Antibiotic Use for Viral Acute Respiratory Tract Infections Remains Common

Antibiotic use for acute respiratory tract infections that are largely viral remains common. Macrolide use has increased since 2007, and 9% of patients received a second antibiotic within 30 days.
Published Online: November 10, 2015
Mark H. Ebell, MD, MS; and Taylor Radke, MPH

Objectives: To determine the type and number of antibiotic prescriptions filled in the 28 days following an index visit for acute respiratory tract infections (ARTIs) generally presumed to be viral.

Study Design: This was a secondary analysis of administrative data.

Methods: We linked administrative data for pharmacy, clinical encounters, and providers to identify all prescriptions for a relevant antibiotic filled within 28 days of an index visit for an ARTI. Data were analyzed descriptively. The primary outcome was whether or not the patient was prescribed an antibiotic or anti-influenza medication for an episode of presumed viral ARTI.

Results: There were 54,656 encounters for presumed viral ARTI. Most visits (84.4%) were to a primary care clinician, with 12% to an urgent care center and 3.6% to the emergency department. Within 28 days of an encounter for a presumed viral upper respiratory tract infection, 49.4% of patients filled an initial antibiotic prescription, 4.8% a prescription for an anti-influenza drug, and 1.2% received both. A second antibiotic prescription was filled after the initial prescription by 8.9% of patients, and a third by 0.7%. Antibiotic use was most common for acute bronchitis (67.8%) and in the urgent care setting (60.2%). Antibiotics were prescribed less often by pediatricians, whereas anti-influenza medications were prescribed most often for patients aged 5 to 17 years by both pediatricians and family physicians. Antibiotic use has increased since 2007, when azithromycin became a generic drug.

Conclusions: Prescribing antibiotics for ARTIs that are likely to be viral in origin remains common, despite extensive public health educational efforts.

Am J Manag Care. 2015;21(10):e567-e575
Take-Away Points
Antibiotic use remains common for viral acute respiratory tract infections. 
  • Antibiotics were most often prescribed for acute bronchitis, in the urgent care setting, and for older patients.
  • Second prescriptions for an antibiotic were given to 9% of patients who received a first prescription.
  • Use of azithromycin has increased since the drug became available as a generic.
Acute viral (upper) respiratory tract infections (ARTIs) are among the most common reasons for a healthcare encounter in the United States, with over 43 million ambulatory visits per year for cough or sore throat, and tens of millions of days of lost productivity.1 Most episodes are caused by viruses, and in otherwise healthy adults, these infections are typically self-limited and do not require a physician visit or a prescription medication. Nevertheless, many patients with uncomplicated, self-limited ARTIs seek care in the emergency department (ED) or primary care office, which subsequently increases healthcare costs and often leads to an inappropriate antibiotic or antiviral prescription.2,3 Medicalization of a self-limited illness makes it more likely that the patient visits a healthcare provider the next time they have an episode of respiratory tract infection (RTI).4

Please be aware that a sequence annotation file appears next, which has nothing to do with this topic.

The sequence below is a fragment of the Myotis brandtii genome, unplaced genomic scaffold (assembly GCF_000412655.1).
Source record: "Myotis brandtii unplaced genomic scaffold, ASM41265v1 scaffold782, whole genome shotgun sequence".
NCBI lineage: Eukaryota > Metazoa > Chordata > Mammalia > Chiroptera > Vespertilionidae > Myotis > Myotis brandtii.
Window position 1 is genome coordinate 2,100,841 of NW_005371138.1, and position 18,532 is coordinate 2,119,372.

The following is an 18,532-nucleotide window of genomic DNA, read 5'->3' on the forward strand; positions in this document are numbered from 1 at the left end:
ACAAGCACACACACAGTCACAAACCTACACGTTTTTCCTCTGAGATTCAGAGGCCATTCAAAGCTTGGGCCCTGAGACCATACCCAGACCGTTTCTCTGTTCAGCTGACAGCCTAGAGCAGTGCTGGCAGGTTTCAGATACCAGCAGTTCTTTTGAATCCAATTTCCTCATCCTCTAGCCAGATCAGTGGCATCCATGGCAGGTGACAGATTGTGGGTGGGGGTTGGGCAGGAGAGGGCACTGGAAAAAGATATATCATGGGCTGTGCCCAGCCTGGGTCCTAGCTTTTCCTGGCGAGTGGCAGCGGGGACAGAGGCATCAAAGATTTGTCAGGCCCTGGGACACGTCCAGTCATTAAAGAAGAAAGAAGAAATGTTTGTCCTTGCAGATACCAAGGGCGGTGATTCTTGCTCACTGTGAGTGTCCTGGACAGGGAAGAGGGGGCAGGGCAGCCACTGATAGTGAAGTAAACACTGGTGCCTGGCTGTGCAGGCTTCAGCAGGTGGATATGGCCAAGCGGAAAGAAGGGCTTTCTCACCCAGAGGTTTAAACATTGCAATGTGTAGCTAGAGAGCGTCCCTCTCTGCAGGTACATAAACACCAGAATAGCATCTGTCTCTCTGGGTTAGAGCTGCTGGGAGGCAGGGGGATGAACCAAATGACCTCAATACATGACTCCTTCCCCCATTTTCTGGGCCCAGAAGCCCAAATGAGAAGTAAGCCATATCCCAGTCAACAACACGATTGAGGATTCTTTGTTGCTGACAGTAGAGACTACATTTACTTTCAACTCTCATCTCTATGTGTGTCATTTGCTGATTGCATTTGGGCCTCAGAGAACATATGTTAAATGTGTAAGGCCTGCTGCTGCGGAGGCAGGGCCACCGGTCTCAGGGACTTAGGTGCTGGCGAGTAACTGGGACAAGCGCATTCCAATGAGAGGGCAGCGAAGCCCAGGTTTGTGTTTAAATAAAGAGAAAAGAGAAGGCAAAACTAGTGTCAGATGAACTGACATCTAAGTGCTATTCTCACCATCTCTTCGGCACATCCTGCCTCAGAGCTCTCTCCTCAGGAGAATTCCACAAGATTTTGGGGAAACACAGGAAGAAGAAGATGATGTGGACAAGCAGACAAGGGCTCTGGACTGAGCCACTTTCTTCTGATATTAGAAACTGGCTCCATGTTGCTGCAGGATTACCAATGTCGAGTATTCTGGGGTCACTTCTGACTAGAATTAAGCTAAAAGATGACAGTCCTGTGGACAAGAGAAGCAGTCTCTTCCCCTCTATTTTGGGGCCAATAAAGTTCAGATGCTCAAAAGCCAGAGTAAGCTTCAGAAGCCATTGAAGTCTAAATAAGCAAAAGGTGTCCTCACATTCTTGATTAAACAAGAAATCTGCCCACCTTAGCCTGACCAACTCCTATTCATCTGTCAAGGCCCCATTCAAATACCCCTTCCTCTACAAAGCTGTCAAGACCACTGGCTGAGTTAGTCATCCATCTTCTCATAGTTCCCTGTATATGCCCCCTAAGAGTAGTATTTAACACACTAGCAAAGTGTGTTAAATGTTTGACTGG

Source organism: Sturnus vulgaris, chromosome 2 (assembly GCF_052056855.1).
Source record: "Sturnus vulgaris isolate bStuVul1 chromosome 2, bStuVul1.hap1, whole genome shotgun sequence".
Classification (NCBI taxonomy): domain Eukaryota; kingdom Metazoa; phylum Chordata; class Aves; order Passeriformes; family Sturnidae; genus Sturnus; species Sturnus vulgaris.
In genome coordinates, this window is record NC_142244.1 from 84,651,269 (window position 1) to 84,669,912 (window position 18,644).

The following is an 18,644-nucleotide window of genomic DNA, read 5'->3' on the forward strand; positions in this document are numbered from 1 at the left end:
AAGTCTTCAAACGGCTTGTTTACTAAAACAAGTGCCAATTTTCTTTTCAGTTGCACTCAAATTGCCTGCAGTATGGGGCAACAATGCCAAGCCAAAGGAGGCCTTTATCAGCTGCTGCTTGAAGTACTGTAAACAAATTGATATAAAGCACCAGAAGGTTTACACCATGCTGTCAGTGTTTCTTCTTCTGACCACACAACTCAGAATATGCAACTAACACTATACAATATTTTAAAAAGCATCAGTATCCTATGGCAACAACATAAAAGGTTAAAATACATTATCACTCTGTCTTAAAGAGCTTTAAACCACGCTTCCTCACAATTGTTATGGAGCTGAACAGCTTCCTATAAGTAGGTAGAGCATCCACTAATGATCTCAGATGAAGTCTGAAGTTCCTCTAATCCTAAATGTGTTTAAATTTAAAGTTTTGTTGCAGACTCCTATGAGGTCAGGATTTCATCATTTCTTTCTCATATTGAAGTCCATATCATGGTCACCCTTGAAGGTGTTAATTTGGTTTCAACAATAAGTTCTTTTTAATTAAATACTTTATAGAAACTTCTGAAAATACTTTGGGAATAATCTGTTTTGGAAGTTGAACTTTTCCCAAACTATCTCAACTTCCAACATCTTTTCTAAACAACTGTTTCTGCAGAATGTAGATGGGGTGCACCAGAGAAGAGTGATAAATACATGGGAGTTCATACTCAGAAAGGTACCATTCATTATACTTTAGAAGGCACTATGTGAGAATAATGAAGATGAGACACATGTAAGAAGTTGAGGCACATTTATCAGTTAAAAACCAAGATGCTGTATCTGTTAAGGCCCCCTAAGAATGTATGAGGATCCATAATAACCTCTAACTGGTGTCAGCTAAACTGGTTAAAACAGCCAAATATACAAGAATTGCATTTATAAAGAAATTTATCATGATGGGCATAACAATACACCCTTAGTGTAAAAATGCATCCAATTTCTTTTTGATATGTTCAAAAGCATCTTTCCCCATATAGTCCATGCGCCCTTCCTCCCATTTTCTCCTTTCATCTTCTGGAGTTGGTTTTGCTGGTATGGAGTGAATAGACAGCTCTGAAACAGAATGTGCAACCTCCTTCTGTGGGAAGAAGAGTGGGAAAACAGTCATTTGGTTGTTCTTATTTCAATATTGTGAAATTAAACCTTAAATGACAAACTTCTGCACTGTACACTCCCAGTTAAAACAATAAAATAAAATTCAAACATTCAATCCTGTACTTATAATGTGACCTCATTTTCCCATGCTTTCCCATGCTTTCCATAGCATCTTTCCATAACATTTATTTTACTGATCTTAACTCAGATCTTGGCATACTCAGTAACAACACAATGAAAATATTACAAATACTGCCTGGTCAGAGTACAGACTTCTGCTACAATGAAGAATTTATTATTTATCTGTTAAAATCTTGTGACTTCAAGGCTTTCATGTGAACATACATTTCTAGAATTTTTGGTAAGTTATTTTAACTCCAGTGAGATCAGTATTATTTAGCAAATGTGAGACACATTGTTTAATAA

Previous studies have shown that over 60% of adults presenting with ARTI receive an antibiotic; these antibiotics are increasingly broad-spectrum.2,3,5 Episodes of ARTI with cough as the predominant symptom are often labeled “acute bronchitis,” but well-designed randomized controlled trials have shown that azithromycin,6 amoxicillin,7 and amoxicillin-clavulanate8 do not improve outcomes for patients with acute bronchitis. Furthermore, inappropriate overuse of antibiotics and antiviral medications leads to important harms, including antibiotic resistance, which has an impact of $20 billion to $55 billion per year on the US economy.9,10 Patients often experience minor adverse effects such as diarrhea, nausea, urticaria, and rash, which lead to further office visits and time off work. Rarely, they may experience serious complications such as anaphylaxis and clostridium difficile infection.11

Previous studies of prescribing patterns for RTIs used data that were at least 8 years old, measured rates of prescriptions written rather than prescriptions actually filled, and did not gather data on the number of antibiotic prescriptions filled in the month after the initial encounter.2,3,5 The current study addresses those deficiencies and uses a “real-world” data set from a diverse US community.

We used administrative data from a regional health system in the southeastern United States; the vast majority of physicians were in private practice. Although the health system does not track the race of participants, the county in which it is located and from which it draws most of its members is 26.5% African American and 10.4% Hispanic, based on 2010 Census data. No academic medical centers or training programs were part of the system during the study period. We specified a time frame from 2000 to 2012 (the last year for which complete data were available at the time of the data pull) and did not limit by age or sex of the patient. We included any encounter with a primary or secondary diagnosis of an upper RTI that is generally viral in etiology and does not require antibiotic therapy based on evidence-based practice guidelines.12,13 This included acute nasopharyngitis (International Classification of Diseases, Ninth Revision, Clinical Modification [ICD-9-CM] code 460), laryngitis without obstruction (ICD-9-CM code 464.00), unspecified upper RTI (ICD-9-CM codes 465.0, 465.8, or 465.9), acute bronchitis (ICD-9-CM code 466.0), bronchiolitis (ICD-9-CM codes 466.1, 466.11, 466.19), viral pneumonia (ICD-9-CM codes 480.0, 480.1, 480.2, 480.3, 480.8, 480.9), and influenza (ICD-9-CM codes 487.0, 487.1, 487.8, 488.1).